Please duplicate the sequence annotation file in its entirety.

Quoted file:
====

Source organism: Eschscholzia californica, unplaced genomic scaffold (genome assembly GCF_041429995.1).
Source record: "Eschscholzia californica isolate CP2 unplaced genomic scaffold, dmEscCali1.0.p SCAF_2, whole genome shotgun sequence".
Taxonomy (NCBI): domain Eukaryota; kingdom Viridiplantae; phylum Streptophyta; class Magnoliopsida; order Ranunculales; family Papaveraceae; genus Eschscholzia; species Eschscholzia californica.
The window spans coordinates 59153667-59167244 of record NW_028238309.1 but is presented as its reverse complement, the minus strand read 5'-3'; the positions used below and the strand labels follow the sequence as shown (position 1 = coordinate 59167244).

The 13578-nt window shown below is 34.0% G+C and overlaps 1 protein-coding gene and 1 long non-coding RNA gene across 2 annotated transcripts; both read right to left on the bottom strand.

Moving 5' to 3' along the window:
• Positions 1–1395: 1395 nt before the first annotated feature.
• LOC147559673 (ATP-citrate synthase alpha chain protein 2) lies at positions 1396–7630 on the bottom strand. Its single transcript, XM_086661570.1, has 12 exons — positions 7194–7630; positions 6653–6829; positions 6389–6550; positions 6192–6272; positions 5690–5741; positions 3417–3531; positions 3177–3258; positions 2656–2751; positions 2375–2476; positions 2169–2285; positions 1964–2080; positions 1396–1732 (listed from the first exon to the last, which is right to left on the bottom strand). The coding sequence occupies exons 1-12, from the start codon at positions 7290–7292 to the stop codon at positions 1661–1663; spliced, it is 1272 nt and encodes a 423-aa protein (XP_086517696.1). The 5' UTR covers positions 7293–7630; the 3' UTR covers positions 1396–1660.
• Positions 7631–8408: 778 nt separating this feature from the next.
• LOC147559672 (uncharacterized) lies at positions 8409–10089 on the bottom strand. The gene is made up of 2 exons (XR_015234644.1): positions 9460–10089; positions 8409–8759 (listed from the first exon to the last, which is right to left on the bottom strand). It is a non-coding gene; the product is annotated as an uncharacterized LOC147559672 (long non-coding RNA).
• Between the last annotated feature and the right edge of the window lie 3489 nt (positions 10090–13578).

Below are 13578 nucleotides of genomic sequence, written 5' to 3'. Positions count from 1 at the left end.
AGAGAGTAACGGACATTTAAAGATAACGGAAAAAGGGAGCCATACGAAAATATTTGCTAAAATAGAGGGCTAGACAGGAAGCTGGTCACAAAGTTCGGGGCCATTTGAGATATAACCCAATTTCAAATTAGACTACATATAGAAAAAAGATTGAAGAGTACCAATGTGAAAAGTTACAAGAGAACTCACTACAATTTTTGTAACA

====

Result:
Source organism: Eschscholzia californica, unplaced genomic scaffold (genome assembly GCF_041429995.1).
Source record: "Eschscholzia californica isolate CP2 unplaced genomic scaffold, dmEscCali1.0.p SCAF_2, whole genome shotgun sequence".
Taxonomy (NCBI): domain Eukaryota; kingdom Viridiplantae; phylum Streptophyta; class Magnoliopsida; order Ranunculales; family Papaveraceae; genus Eschscholzia; species Eschscholzia californica.
The window spans coordinates 59153667-59167244 of record NW_028238309.1 but is presented as its reverse complement, the minus strand read 5'-3'; the positions used below and the strand labels follow the sequence as shown (position 1 = coordinate 59167244).

The 13578-nt window shown below is 34.0% G+C and overlaps 1 protein-coding gene and 1 long non-coding RNA gene across 2 annotated transcripts; both read right to left on the bottom strand.

Moving 5' to 3' along the window:
• Positions 1–1395: 1395 nt before the first annotated feature.
• LOC147559673 (ATP-citrate synthase alpha chain protein 2) lies at positions 1396–7630 on the bottom strand. Its single transcript, XM_086661570.1, has 12 exons — positions 7194–7630; positions 6653–6829; positions 6389–6550; positions 6192–6272; positions 5690–5741; positions 3417–3531; positions 3177–3258; positions 2656–2751; positions 2375–2476; positions 2169–2285; positions 1964–2080; positions 1396–1732 (listed from the first exon to the last, which is right to left on the bottom strand). The coding sequence occupies exons 1-12, from the start codon at positions 7290–7292 to the stop codon at positions 1661–1663; spliced, it is 1272 nt and encodes a 423-aa protein (XP_086517696.1). The 5' UTR covers positions 7293–7630; the 3' UTR covers positions 1396–1660.
• Positions 7631–8408: 778 nt separating this feature from the next.
• LOC147559672 (uncharacterized) lies at positions 8409–10089 on the bottom strand. The gene is made up of 2 exons (XR_015234644.1): positions 9460–10089; positions 8409–8759 (listed from the first exon to the last, which is right to left on the bottom strand). It is a non-coding gene; the product is annotated as an uncharacterized LOC147559672 (long non-coding RNA).
• Between the last annotated feature and the right edge of the window lie 3489 nt (positions 10090–13578).

Below are 13578 nucleotides of genomic sequence, written 5' to 3'. Positions count from 1 at the left end.
AGAGAGTAACGGACATTTAAAGATAACGGAAAAAGGGAGCCATACGAAAATATTTGCTAAAATAGAGGGCTAGACAGGAAGCTGGTCACAAAGTTCGGGGCCATTTGAGATATAACCCAATTTCAAATTAGACTACATATAGAAAAAAGATTGAAGAGTACCAATGTGAAAAGTTACAAGAGAACTCACTACAATTTTTGTAACA